What I Want from The Last Jedi

When The Force Awakens came out, naturally I was excited. As a lifelong Star Wars fan, the chance to slip back into that world was thrilling. But even so, there was a slight trepidation. The prequels, though still something I enjoy, and as a child was adequately enthralled by, had left me cautious.

But now, two years after JJ Abrams showed that there was more than one way to make a Star Wars trilogy, I have high hopes for The Last Jedi.

I have been steering clear of most spoilers and content, and slowly raising my expectations at what few snippets I let slip through. The trailers; amazing. And now the early reviews; very promising.

I don’t have the time for a detailed explanation of what I am hoping for as I previously posted for The Force Awakens, so instead I am just going to offer a brief list of what I am wanting from my ninth journey to a long time ago in a galaxy far far away.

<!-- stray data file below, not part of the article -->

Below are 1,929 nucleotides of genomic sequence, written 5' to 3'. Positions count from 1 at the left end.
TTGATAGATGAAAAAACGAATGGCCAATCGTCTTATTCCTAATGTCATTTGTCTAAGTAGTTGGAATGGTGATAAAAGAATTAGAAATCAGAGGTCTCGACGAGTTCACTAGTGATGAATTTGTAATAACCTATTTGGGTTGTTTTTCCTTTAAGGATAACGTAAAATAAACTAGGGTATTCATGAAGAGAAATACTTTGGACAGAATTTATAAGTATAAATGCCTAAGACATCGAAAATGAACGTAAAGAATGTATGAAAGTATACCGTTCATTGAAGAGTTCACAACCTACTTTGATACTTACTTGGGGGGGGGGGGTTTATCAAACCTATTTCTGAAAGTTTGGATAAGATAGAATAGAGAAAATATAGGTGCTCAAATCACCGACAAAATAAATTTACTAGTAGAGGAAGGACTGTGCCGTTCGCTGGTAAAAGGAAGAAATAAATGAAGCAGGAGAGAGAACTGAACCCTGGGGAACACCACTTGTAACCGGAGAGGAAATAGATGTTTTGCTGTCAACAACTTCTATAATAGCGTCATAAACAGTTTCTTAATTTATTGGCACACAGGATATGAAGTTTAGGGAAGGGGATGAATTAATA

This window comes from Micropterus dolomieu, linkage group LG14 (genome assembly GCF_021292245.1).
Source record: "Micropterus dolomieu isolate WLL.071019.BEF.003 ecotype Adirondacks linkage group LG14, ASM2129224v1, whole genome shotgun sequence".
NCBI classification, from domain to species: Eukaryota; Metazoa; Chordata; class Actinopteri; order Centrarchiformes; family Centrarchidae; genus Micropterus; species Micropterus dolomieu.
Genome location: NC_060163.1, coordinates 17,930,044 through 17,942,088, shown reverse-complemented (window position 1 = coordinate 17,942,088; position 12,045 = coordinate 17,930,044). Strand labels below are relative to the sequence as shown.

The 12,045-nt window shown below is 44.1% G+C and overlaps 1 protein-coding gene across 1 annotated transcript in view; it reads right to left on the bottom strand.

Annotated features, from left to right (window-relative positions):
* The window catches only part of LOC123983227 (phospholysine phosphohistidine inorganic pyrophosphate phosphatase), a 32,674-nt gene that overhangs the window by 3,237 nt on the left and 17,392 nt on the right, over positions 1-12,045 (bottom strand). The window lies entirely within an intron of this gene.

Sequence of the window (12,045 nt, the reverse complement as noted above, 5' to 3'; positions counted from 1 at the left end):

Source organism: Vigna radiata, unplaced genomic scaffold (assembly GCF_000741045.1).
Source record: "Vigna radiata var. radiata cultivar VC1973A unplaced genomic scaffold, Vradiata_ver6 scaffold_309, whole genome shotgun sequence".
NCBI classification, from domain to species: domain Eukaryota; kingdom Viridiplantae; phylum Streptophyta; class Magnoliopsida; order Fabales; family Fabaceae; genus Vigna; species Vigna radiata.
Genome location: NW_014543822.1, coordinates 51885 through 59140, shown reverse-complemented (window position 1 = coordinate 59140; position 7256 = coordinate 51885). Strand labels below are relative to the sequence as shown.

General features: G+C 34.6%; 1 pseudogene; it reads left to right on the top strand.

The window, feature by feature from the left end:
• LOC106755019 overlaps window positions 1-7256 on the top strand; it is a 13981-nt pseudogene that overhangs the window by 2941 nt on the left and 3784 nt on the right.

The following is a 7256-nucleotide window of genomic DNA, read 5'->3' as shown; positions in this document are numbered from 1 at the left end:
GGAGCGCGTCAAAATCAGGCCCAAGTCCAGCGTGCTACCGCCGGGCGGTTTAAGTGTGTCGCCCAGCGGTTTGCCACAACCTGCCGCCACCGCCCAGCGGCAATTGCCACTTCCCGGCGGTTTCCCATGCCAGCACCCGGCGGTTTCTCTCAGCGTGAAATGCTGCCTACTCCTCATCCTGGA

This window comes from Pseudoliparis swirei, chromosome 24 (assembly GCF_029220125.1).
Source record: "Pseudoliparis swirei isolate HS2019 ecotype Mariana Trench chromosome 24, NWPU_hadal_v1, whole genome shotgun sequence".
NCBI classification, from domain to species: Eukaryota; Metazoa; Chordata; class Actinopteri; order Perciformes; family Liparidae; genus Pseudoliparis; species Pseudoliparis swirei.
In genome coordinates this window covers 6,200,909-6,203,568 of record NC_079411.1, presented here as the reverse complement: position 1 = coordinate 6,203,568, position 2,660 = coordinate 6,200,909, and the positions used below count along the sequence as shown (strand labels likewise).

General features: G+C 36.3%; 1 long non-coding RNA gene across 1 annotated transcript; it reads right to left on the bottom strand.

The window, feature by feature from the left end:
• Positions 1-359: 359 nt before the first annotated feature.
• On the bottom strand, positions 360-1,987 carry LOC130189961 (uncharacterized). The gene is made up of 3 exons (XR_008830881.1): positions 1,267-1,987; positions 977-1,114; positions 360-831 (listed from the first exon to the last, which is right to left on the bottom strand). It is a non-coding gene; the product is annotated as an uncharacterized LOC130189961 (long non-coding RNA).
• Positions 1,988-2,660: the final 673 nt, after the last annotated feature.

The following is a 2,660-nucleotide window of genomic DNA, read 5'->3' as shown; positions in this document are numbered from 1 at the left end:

• Humour – one of the most pleasant surprises from TFA was how funny it was. The original trilogy had its fair share of levity, but the prequels never managed to capture the casual humour of characters like Han Solo. Finn got many genuine laughs. So I am hoping that continues here and things don’t go too dark.
  • Something different – Force Awakens was great, but it was also very familiar. That is good with a new trilogy trying to pay homage to its origins, but now is the time to strike out in a new direction. You can remain true to the spirit of Star Wars without having to just rehash things, so that is what I am hoping for.
  • Cool new planets – I don’t really recall much about the planets from TFA. Sure Jakku was pretty cool, but it was also too similar to Tattooine to evoke any new sense of wonder (though yes the crashed Star Destroyer was awesome). I want new locales that stretch the imagination. I want weird environments that look aliens to us, but also realistic. Throw in some funky wildlife and we are on to a winner.